On the “matters great” front, you have no doubt read about or heard about or seen on TV that France will be holding the first round of national elections tomorrow (Sunday).
Here at home, some of us (my wife Jan and me) will be hosting friends for a nice, long lunch. Many other people will be voting. (To clarify: we would if we could; but we are not French citizens and cannot.)
So, what has the election been like? In fact, if you’re reasonably well read, you probably know as much as I do. After Brexit and the Trumpset, even the experts are a bit confounded about France and its election.
For a Canadian, who is familiar with election signs being plastered all over the place, often stapled onto stakes that are stuck into front lawns everywhere, the French election seems surprisingly quiet, at least in our small village.
For some reason, posters of the 11 candidates for President are plastered onto metal standards in each village (or at least all the villages I have visited in the Greater Daglan Area recently). Each poster is numbered (1 through 11), and all candidates are placed in the same order. For the record, here is how our row of posters looked this morning, standing near our Salle des fêtes:
My prediction? I have absolutely no idea, beyond what I read in the various reports of the polls. So I’ll be as amazed as you on Monday, when we learn the results. They will tell us who will be in the running for the second round of voting.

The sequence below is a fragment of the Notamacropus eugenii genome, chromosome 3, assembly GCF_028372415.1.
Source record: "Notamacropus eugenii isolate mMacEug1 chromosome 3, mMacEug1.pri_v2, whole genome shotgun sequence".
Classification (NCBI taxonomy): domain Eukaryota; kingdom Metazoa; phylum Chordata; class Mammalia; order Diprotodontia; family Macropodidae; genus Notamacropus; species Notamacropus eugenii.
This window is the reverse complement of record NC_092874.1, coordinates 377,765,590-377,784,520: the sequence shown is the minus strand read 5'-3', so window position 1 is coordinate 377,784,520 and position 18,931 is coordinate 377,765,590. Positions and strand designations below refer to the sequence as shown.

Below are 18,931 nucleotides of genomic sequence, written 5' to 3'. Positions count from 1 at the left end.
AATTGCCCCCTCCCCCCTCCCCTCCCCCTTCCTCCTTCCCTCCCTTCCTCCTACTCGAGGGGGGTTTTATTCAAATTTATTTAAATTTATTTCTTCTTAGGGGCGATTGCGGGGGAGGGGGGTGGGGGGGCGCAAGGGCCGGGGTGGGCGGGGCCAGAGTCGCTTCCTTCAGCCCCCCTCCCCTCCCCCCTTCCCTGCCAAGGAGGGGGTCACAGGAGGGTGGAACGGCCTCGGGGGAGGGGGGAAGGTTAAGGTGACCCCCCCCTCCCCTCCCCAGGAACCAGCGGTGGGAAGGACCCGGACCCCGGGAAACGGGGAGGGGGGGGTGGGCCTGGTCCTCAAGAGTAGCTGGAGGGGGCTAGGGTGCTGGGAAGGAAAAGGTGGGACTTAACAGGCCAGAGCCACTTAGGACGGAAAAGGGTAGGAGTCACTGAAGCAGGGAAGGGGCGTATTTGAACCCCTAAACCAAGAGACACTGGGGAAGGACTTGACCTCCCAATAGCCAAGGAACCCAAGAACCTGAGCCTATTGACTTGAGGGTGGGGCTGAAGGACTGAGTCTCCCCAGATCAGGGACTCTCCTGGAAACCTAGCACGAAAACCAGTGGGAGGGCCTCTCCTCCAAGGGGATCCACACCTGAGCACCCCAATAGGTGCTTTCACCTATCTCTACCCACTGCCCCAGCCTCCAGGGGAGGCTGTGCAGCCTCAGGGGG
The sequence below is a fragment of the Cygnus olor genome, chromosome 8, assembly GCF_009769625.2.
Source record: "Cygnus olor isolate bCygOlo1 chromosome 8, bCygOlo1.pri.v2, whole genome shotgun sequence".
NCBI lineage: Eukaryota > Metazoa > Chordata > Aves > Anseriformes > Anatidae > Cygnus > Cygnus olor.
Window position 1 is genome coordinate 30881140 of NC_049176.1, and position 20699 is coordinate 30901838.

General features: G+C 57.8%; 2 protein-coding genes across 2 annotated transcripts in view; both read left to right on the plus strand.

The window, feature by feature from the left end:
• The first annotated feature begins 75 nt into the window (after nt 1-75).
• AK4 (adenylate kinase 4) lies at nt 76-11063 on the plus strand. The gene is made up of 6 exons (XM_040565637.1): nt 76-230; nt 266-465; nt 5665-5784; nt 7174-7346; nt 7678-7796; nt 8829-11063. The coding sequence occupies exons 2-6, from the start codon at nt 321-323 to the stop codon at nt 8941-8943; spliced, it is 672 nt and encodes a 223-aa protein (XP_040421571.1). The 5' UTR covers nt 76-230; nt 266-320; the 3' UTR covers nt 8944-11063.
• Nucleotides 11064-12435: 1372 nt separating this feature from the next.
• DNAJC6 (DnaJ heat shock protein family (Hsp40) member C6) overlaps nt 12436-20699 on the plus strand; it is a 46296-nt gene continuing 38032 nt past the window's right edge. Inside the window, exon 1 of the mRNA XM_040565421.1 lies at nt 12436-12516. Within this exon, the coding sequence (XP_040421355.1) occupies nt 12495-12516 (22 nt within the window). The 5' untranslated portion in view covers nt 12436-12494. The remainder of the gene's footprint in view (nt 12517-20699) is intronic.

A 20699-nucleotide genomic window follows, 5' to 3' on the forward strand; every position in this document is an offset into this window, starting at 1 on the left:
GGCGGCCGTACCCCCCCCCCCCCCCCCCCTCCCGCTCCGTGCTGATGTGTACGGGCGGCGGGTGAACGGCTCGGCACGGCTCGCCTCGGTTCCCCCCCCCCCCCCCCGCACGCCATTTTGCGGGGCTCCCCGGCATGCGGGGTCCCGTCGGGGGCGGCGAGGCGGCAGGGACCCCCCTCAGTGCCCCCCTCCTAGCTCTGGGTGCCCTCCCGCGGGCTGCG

On the “matters small” front, Daglan has been all abuzz about the pile of soil in front of the new restaurant, Café de la Fleur, an issue which has come to be known as Soilgate. (Okay, not really. But the pile of soil has been much discussed.)
This is what the pile of soil looked like, although the way the sun is playing on the pile makes it a little difficult to see what is what:
Why should anyone care? It’s because the soil was plunked onto the parking area across from the café, immediately next to tables where customers can have their lunch or a drink. To put it simply, it wasn’t immediately appetizing.
Through our advanced investigative techniques (talking to the café owners), we at Radio Free Daglan learned that 1) soil had indeed been ordered, to be used for potting plants; 2) twice as much soil was delivered as was originally ordered; and 3) the village council was concerned about the mess. However, it took several days for the removal to be organized.
Ever alert to village developments, Jan and I were on the scene yesterday when an earth-moving tractor was busily scooping up the soil and moving it to a back garden. Here it is, in action:
So, all is well in Daglan. As for France and the elections, we shall see.